By Mark Pattison
WASHINGTON (CNS) – The third annual version of Morality in Media’s “Dirty Dozen” sexual exploiters in media was unveiled Jan. 21 at the organization’s Washington headquarters.
Among the repeat offenders was Hilton Hotels & Resorts, the American Library Association, Verizon, Facebook, YouTube, the “Fifty Shades of Grey” book and movie about sexual violence toward women, the growing phenomenon of “sex week” on college campuses and Cosmopolitan magazine. Making their first appearance on the list were the U.S. Department of Justice, American Apparel, Backpage.com and CKE Restaurants.
American Apparel was cited for its advertising, which features “sexually exploitative” poses of models wearing the company’s clothing, said Dawn Hawkins, Morality in Media’s executive director. She said it is possible change will take place at American Apparel, which ousted its CEO, Dov Charney, last June, amid reports of sexual harassment of employees and subordinates.
Hawkins added there were two others on the list that have been in talks with Morality in Media to clean up what the organization considers objectionable practices. She said she was “not at liberty to say” which two they were.
Patrick Trueman, Morality in Media president, said the organization will soon change its name to the National Center on Sexual Exploitation, as its activities and initiatives reflect the new name’s emphasis.
Pornography and Indecency
Founded in 1962, Morality in Media describes itself as the leading national organization opposing pornography and indecency by educating the public and urging vigorous enforcement of the law.
Among reasons the organization gave for repeat offenders on its list include the hardcore pornography movie choices it said Hilton Hotels & Resorts offers to its guests. Facebook “has become a top place to trade pornography,” it said, and the American Library Association encourages public libraries to keep their computers unfiltered.
Newcomer CKE Restaurants operates the Carl’s Jr. and Hardee’s hamburger chains. Morality in Media cited CKE for extreme sexually suggestive content in its print and TV ads. As long as 10 years ago, Paris Hilton was touting Carl’s Jr. on TV by wearing a provocative swimsuit while she washed a Bentley. She crawled over the wet vehicle, then bit into a Carl’s Jr. burger and said her signature phrase, “That’s hot.”
Carl Karcher, who founded Carl’s Jr. in 1941 and died in 2008 at age 90, “would be horrified” to see what was being done at his company, said Trueman. Karcher was a prominent Catholic in California and a donor to Americans United for Life, he said.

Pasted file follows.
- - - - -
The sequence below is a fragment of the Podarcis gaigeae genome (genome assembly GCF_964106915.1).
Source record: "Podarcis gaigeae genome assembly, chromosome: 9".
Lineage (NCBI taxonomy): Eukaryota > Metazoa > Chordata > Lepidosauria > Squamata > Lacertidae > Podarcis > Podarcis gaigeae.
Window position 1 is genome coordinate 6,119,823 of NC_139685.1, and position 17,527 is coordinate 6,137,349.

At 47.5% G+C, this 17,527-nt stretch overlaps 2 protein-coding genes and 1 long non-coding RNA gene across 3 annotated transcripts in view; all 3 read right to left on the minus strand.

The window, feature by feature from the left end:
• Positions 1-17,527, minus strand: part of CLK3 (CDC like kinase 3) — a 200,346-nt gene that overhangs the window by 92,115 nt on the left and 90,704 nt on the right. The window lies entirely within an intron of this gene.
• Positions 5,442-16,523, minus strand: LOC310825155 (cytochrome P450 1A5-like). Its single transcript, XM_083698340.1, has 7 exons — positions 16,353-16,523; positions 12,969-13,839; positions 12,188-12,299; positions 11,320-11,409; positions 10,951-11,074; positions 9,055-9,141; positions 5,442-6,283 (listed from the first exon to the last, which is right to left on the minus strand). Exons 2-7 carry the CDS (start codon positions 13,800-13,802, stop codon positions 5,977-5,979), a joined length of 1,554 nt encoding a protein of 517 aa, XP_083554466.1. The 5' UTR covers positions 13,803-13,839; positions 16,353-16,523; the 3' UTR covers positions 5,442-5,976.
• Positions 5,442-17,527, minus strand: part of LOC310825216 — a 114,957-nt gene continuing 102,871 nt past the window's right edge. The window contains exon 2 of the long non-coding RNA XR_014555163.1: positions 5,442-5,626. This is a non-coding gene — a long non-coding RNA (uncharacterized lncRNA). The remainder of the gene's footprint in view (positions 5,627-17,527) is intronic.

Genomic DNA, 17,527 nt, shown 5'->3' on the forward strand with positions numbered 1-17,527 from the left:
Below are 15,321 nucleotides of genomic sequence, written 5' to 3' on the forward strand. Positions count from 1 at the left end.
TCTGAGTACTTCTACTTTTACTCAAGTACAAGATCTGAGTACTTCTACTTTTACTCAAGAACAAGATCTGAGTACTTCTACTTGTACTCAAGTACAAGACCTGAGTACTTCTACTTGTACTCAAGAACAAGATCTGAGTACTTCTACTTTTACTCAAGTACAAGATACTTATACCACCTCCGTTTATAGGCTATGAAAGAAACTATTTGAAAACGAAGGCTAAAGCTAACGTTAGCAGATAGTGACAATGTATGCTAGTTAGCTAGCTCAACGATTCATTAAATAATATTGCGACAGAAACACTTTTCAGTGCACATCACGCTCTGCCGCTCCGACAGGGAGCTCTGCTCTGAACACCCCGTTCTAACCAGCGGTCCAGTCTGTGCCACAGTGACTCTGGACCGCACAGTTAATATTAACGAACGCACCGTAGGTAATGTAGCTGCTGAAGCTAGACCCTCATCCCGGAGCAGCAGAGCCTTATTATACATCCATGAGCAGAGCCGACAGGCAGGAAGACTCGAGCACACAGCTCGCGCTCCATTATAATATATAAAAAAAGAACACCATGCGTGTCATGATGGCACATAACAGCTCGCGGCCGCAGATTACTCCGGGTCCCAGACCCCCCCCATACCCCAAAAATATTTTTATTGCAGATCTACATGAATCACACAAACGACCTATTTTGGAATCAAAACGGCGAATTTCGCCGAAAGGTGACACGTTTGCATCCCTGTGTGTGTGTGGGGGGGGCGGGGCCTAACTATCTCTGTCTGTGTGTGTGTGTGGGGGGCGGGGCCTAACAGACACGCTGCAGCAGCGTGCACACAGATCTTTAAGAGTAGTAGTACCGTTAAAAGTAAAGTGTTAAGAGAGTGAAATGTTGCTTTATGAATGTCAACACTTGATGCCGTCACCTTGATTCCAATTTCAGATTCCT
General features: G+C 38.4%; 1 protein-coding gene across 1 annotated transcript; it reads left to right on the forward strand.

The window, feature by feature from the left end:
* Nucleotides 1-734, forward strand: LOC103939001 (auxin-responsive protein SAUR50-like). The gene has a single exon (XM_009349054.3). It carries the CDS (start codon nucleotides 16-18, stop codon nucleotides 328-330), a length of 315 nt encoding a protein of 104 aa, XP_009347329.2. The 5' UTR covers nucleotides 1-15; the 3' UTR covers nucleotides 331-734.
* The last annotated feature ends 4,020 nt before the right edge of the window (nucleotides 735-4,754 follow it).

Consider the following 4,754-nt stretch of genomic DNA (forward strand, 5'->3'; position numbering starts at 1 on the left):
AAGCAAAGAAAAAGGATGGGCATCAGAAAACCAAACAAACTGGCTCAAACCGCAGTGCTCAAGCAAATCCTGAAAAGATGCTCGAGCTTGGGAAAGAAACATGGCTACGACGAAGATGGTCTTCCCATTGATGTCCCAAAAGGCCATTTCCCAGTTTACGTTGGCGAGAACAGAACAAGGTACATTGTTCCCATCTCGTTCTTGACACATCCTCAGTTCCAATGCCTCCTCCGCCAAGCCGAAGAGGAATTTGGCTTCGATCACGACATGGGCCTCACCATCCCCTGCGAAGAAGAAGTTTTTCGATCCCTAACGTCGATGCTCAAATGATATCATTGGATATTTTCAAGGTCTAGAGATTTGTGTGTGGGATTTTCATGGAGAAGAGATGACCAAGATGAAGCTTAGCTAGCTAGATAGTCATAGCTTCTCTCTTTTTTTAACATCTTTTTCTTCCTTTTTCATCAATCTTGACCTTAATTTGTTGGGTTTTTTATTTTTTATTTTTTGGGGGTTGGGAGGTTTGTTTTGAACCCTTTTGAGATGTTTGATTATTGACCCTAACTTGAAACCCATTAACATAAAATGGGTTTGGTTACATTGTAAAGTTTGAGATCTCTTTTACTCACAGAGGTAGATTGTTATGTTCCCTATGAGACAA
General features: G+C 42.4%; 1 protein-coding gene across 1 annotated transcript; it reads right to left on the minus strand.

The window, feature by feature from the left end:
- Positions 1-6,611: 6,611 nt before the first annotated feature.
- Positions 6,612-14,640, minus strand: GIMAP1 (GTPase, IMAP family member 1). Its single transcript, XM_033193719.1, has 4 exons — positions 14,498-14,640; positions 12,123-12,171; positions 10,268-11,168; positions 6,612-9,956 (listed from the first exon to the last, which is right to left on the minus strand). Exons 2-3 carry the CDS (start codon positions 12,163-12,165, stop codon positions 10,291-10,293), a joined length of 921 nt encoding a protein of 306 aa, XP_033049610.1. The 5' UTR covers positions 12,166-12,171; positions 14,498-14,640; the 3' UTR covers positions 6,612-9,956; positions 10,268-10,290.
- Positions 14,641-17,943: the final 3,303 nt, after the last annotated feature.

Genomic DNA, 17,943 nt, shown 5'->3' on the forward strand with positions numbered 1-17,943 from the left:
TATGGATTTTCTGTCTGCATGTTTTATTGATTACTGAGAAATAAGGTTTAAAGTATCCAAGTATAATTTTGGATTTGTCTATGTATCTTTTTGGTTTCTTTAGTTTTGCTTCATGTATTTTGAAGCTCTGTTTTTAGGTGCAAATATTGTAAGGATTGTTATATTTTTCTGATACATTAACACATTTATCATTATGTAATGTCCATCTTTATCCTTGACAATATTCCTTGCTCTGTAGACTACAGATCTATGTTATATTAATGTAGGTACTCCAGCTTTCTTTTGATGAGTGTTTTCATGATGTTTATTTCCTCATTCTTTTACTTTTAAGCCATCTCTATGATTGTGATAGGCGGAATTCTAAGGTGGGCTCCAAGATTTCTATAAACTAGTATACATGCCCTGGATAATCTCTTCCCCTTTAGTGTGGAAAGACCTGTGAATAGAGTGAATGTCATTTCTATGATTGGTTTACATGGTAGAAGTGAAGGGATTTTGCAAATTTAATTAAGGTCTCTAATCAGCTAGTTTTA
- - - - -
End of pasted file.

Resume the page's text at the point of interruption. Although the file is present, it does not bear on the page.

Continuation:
YouTube made the list for the many sexually explicit videos posted onto the site. Hawkins said YouTube does not police its site but instead depends on individuals to do the policing. “That forces you to watch the video, give time stamps (of explicit content) and tell them why it’s wrong,” she said.
Hawkins added YouTube’s parent company, Google, had made the list previously for posting ads for sexually exploitative businesses but had since changed its ways after talks with Morality in Media. She said based on that, she was hopeful YouTube can be similarly cleaned up.
Backpage.com was put on the list for its advertising by individuals hoping to make money by trafficking in sexually exploited women and children. “They’ve cornered 80 percent of the market” for ads that engage in such trafficking, Hawkins said.
Verizon made the Dirty Dozen list again, despite efforts from the phone and telecommunications giant to get off the list. Morality in Media had complained about sexually exploitative titles being available from Verizon, especially through its high- speed FIOS service. “A check last week showed that the titles were right back there again,” according to Hawkins.
The Defense Department, which sold sex-related items at its base commissaries, got off the list after working with Morality in Media.
But the Justice Department made the list for what Hawkins said was its “repeated refusal” to prosecute obscenity cases. Hawkins noted that the Justice Department under Attorney General Eric Holder had successfully prosecuted one case in Los Angeles that had been left over by his predecessor, Michael Mukasey.